The tiers here were quite laughable with Chris Paul ranked lower than both Clyde Drexler and Steve Francis, even assuming value is assigned by the player’s performance while with the Rockets rather than overall career accomplishments. The Clyde designation is at least somewhat defensible given the nostalgic revisionism associated with his contributions in the title run (we remember him as being a lot better than he was), but Francis was at no point in his career better than Paul. Assuming of course that we are indeed talking about professional basketball and not some streetball exhibition outdoor. Francis was a lot of flash with minimal substance. He could fill up a stat sheet, and a highlight reel, but forget about busting a zone. (I’m serious. Oldheads like myself will recall the trouble the Nash/Dirk Mavericks gave Houston because they refused to play man defense and our guys couldn’t figure out the zone. There’s a quote floating around somewhere on the internet where Francis brazenly questions the masculinity of the Mavericks for their unwillingness to guard him and Cuttino Mobley straight up, failing to consider the irony captured on the scoreboard.)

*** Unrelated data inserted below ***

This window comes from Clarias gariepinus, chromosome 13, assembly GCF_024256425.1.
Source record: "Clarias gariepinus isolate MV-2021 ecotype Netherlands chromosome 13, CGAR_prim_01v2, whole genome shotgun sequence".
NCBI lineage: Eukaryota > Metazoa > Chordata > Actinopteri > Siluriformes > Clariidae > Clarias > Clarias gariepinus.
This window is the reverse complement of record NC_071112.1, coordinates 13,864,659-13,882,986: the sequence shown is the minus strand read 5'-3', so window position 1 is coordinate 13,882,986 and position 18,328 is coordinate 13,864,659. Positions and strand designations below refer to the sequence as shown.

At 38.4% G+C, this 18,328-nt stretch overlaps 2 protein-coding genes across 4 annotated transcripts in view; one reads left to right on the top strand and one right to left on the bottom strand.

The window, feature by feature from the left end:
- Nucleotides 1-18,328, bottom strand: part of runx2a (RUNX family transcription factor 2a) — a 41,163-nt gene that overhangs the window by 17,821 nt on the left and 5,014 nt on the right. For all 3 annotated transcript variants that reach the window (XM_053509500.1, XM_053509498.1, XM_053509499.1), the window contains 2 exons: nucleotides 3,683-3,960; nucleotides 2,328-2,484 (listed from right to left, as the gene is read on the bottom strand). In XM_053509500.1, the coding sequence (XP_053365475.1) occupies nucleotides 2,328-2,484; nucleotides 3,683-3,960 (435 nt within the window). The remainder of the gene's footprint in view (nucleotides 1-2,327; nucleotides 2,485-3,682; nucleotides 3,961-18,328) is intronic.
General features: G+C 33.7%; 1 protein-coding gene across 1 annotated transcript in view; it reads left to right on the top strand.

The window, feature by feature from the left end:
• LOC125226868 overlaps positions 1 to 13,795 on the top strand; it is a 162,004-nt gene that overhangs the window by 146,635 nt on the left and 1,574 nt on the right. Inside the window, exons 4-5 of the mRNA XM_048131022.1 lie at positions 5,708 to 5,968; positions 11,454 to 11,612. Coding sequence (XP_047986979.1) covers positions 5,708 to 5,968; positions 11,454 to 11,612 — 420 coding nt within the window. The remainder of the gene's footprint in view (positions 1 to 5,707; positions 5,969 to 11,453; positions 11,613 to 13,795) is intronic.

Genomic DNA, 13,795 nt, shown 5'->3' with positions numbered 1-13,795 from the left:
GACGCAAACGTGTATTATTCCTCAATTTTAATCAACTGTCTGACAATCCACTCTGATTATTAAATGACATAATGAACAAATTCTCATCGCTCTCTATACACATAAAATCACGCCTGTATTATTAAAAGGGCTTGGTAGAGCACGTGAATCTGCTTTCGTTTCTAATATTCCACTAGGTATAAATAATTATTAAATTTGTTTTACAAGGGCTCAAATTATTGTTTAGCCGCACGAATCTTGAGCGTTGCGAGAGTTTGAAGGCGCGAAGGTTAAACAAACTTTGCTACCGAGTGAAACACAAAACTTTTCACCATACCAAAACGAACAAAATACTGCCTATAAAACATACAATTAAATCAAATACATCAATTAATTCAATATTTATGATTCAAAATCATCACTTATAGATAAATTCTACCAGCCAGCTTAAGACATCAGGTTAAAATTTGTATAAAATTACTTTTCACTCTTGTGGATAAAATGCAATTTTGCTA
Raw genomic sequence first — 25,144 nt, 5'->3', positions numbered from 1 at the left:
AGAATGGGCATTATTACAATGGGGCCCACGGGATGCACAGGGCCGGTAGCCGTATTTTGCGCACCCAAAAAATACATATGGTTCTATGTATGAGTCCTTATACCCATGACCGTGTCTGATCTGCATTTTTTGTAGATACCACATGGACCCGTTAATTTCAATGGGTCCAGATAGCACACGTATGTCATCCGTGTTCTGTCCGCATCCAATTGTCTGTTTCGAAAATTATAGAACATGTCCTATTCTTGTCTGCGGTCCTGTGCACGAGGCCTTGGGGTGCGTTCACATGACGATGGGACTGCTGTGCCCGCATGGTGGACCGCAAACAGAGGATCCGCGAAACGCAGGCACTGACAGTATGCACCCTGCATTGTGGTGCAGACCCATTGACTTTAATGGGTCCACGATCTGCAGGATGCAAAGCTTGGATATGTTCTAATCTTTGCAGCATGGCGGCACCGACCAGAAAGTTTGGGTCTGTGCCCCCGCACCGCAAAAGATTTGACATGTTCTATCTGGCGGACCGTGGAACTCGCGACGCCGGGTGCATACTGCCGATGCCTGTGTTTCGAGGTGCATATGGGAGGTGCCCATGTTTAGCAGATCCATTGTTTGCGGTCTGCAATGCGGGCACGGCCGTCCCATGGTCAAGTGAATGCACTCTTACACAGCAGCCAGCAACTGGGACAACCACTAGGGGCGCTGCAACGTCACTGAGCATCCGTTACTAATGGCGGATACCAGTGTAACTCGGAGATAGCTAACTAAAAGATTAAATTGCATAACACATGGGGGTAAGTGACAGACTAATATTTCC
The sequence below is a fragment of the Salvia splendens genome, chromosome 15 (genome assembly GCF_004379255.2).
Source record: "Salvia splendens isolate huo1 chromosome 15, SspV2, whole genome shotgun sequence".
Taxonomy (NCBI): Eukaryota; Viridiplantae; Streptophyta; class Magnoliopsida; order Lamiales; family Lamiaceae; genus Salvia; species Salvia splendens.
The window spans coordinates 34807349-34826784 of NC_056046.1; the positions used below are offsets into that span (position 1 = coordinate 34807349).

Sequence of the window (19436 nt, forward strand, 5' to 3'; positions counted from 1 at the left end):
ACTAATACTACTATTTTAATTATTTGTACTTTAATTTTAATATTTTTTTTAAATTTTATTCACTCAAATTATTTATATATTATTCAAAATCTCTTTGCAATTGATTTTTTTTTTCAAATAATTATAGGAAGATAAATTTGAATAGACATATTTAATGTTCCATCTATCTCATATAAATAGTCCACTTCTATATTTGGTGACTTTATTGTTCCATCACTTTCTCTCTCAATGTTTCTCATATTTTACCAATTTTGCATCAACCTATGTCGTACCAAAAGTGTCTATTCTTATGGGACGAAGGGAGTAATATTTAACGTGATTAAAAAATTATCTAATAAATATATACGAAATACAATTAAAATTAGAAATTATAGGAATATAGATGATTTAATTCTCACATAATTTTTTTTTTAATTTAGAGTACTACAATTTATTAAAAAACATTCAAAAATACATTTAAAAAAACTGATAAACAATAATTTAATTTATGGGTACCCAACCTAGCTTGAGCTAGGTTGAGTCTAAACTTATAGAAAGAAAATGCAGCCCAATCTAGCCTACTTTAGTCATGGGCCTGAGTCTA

This was a no-brainer for me. I picked Hakeem and James Harden in my first group, Ralph from the second tier, and then CP3 and Mad Max to round out my five. In making these selections, I’ve reunited the Twin Towers so that they can give it a go on lost potential, I’ve reunited CP3 and Harden so that they can make amends and build on what was the most captivating regular season run in franchise history, and I’ve given Vernon Maxwell a shot at redemption after he walked out on the ’95 Rockets in the first round. This superteam I’ve constructed was only possible given the gross underrating of Paul.